Backyard boils are, of course, more the local way, the equivalent of having friends over for beers and a...Read More
I woke up to a loud pitter-patter on my tin roof—another cold, gray morning in central Cambodia. The rainy season had stretched on for weeks and left me with a perpetual sniffle and a cough I couldn’t shake. I needed to eat something to warm my belly.
I ventured into my village’s winding market for breakfast, the dirt ground muddy and wet. Older ladies and schoolchildren grabbing a meal before class hunched below the market’s makeshift sheet-metal rooftops, slurping up porridge from mismatched sets of porcelain bowls. I settled in at my favorite vendor’s stall, a little stand with nothing more than a rice cooker, a portable burner, a sagging wooden bench, and a young girl with a...Read More
It was a rainy morning, as usual, in Galicia. At the weekly mercado de abastos, bustling with shoppers from nearby villages, a huge tent with communal wood tables and an enormous pile of wooden plates waited for customers to arrive, myself included. Outside, in the entrance, a line of cauldrons bubbled while the pulpeiras dipped pieces of octopus in and out—one, two, three times—before releasing them to the boiling depths. Nearby, a woman sliced up the cooked tentacles, laying them upon the wooden plates; a man next to her finished the dish—called polbo á feira—with a sprinkle of salt and Spanish hot paprika, and a generous drizzle of olive oil. It proved an efficient...Read More
Photo by Naomi Bishop.
While most American families got up early on Easter morning to hunt about their lawns for eggs, my friend (and partner-in-foraging) Leslie, trusty canine companion Roger, and I were combing Grayland beach, on the southwest Washington coast, for razor clams (OK, Roger mostly just ran in circles). There were no bunnies or pastel plastic eggs to be found on this shoreline, just a rainbow of gray, with little definition between the muted-steel sky and the faint slate of the ocean. My eyes were trained on the muddy taupe of the sand most of the day, scanning for “tells,” the tiny, dime-size indents that indicate a clam lurking just below the surface.
It was late...Read More
We’re a little obsessed with Georgian food lately. In Brooklyn, we nearly split our pants eating the simple, rich cuisine, in meals bookmarked by addictive soupy meat dumplings (khinkali) and buttery cheese-stuffed bread (khachapuri). While cruising Turkey’s Black Sea coastline last fall for hazelnuts and pide, we were tempted to just keep on driving to Tbilisi, to conduct our own taste tests of the two countries’ various dolmas (stuffed vegetables), one of several dishes reflecting the countries’ shared Ottoman heritage. So when Anna, a Georgian friend in New Jersey, offered to cook us a homemade Georgian feast last month, we naturally accepted without hesitation.
The spread...Read More
For this guest post, Tim and Nat Harris of food and travel blog A Cook Not Mad share with us the recipe for caillette (“ky-YET”), a pork-and-greens meatball dish from south-central France that dates to the 16th century.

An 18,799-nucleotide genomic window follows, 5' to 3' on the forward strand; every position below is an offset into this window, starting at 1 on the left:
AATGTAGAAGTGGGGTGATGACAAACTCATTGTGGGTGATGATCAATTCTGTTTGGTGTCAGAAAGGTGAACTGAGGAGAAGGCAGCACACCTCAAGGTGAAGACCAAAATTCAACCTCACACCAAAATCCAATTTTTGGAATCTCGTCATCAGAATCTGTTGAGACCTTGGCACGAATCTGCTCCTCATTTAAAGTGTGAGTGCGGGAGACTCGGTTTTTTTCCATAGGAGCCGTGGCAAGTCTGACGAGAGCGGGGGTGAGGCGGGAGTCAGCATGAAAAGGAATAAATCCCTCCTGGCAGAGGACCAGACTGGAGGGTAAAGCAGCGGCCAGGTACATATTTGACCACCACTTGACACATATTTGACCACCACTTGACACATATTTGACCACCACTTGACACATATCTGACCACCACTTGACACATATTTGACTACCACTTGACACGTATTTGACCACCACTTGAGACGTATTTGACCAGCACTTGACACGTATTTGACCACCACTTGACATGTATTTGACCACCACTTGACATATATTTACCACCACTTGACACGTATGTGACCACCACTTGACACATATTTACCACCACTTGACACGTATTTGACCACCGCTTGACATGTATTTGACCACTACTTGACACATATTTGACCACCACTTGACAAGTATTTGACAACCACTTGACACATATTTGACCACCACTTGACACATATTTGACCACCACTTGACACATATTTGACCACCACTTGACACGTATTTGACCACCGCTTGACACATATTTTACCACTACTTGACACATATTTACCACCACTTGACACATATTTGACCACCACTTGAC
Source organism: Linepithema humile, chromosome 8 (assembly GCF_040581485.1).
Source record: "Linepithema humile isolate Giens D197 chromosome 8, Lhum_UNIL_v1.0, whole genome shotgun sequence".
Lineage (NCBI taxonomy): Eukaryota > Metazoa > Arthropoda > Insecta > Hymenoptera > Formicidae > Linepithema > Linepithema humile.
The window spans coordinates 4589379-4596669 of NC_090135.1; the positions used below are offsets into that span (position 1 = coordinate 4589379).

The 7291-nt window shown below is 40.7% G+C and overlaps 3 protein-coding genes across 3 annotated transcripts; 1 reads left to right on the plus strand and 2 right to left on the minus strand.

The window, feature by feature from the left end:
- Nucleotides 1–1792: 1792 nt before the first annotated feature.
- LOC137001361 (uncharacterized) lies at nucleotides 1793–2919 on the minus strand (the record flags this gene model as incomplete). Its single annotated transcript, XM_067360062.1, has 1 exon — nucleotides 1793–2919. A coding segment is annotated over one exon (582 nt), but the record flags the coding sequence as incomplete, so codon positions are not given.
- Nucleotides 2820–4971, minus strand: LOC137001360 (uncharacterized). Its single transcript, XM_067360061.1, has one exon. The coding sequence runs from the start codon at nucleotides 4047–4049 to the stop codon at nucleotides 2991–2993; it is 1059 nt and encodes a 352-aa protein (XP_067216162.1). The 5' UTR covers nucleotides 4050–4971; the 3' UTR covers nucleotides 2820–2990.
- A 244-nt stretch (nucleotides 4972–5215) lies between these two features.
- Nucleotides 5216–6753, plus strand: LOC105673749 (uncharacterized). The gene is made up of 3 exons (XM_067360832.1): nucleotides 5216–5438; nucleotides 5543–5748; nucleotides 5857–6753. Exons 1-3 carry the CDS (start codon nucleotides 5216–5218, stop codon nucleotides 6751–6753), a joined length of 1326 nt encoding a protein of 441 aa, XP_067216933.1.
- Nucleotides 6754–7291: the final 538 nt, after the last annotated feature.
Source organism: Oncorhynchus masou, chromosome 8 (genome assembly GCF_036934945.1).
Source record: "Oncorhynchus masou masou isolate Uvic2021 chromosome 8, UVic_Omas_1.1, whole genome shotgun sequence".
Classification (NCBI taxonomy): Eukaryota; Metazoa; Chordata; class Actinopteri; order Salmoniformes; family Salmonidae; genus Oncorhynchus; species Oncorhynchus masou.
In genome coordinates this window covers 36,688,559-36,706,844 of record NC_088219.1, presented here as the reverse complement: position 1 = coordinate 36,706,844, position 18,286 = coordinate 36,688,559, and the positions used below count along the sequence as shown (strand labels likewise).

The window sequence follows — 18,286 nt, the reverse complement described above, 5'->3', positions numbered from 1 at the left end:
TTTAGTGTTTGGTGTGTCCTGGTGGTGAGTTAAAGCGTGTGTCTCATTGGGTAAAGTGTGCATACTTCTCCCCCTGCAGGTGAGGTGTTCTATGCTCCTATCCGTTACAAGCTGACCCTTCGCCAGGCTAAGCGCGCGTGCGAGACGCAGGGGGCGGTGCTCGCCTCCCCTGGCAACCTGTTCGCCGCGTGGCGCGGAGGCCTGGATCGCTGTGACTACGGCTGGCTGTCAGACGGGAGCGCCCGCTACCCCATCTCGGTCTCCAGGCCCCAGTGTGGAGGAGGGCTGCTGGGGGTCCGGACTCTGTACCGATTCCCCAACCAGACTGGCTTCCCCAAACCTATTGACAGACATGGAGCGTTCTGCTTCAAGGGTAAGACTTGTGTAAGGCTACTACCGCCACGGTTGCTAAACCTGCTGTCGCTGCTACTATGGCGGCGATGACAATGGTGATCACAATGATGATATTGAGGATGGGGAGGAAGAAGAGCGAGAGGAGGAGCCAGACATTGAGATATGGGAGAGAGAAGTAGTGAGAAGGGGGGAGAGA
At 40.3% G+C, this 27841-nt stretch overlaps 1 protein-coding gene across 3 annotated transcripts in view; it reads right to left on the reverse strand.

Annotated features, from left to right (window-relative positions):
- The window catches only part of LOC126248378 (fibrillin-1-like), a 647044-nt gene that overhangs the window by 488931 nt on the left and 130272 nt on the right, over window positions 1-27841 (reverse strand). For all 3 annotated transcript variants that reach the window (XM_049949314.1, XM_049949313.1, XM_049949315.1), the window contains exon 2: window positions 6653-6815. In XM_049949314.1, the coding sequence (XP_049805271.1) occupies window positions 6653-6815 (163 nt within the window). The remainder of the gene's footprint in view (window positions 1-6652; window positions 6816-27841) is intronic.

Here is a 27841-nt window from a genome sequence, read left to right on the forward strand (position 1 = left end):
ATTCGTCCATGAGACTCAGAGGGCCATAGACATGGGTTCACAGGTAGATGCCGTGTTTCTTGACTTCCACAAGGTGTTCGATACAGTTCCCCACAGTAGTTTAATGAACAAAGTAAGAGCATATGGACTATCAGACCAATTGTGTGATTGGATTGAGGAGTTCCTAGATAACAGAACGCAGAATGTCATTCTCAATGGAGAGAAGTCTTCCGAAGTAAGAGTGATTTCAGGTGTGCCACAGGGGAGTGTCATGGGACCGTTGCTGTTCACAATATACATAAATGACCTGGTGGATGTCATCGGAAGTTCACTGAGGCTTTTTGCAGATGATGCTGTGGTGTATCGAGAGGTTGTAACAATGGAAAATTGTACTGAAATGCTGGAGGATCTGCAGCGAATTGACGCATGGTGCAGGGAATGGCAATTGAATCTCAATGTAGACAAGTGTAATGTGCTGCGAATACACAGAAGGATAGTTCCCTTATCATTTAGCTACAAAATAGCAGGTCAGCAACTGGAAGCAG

The first time we visited Les Vans, a small town in the Ardèche department of France, we fell in love with it. It was quaint, and because it was 15 years ago and during the off-season, we shared the village with only its 2,660 inhabitants. We had rented an apartment from a family friend for a month and spent our time exploring the nearby mountains and villages extensively, foraging for wild mushrooms and chestnuts, making soups and confiture.
The couple who...Read More
Every summer, Cape Cod is among our favorite go-to escapes, a long weekend with local friends for which we’re always in for lots of boating, clamming, lobstering, swimming, and, of course, eating. (As we’ve previously admitted, however, we are pretty bad about working when we’re in this area.) New Year’s weekend marked our first winter trip to the Cape, and it proved a long-overdue visit with its snowy conservation lands and starkly beautiful shores, transformed by snowdrifts and the absence of tourists. Of course, we spent a lot of time indoors, and when we weren’t in front of the fireplace, we were in the kitchen.
Wintry Wellfleet, Cape Cod
Hiking the woods in East...
It’s so simple, yet so easy to screw up: Making rice is at the heart of Japanese cuisine, and our friend Megumi recently shared with us exactly how it should be done, as well as instructions for making vinegared sushi rice and temaki, or hand-rolled sushi. All photos by Trix Rosen, copyright 2012.
A basic salmon temaki
The Japanese are rice eaters. Traditionally we eat cooked, short-grain rice almost every day. So we are very fussy about rice: its freshness, texture, firmness, softness, flavor, moisture, size, and shininess. Good rice is grown in the areas where the water is fresh and clean. Of course, the fresher, the better! The new crop that arrives in the market every fall...Read More
My introduction to Portuguese cataplana stew couldn’t have been in a more traditional and idyllic setting. Facing the coast on the Algarve, in southern Portugal, in great company and the light of a beautiful sunset, I sat awaiting a dish I’d seen on almost every blackboard menu during my time in this region. Having been assured of the freshest, tastiest ingredients by the enthusiastic waiters, my expectations were high for this local dish. My group of four opted to share two large cataplanas so we could try both the meat and seafood variations.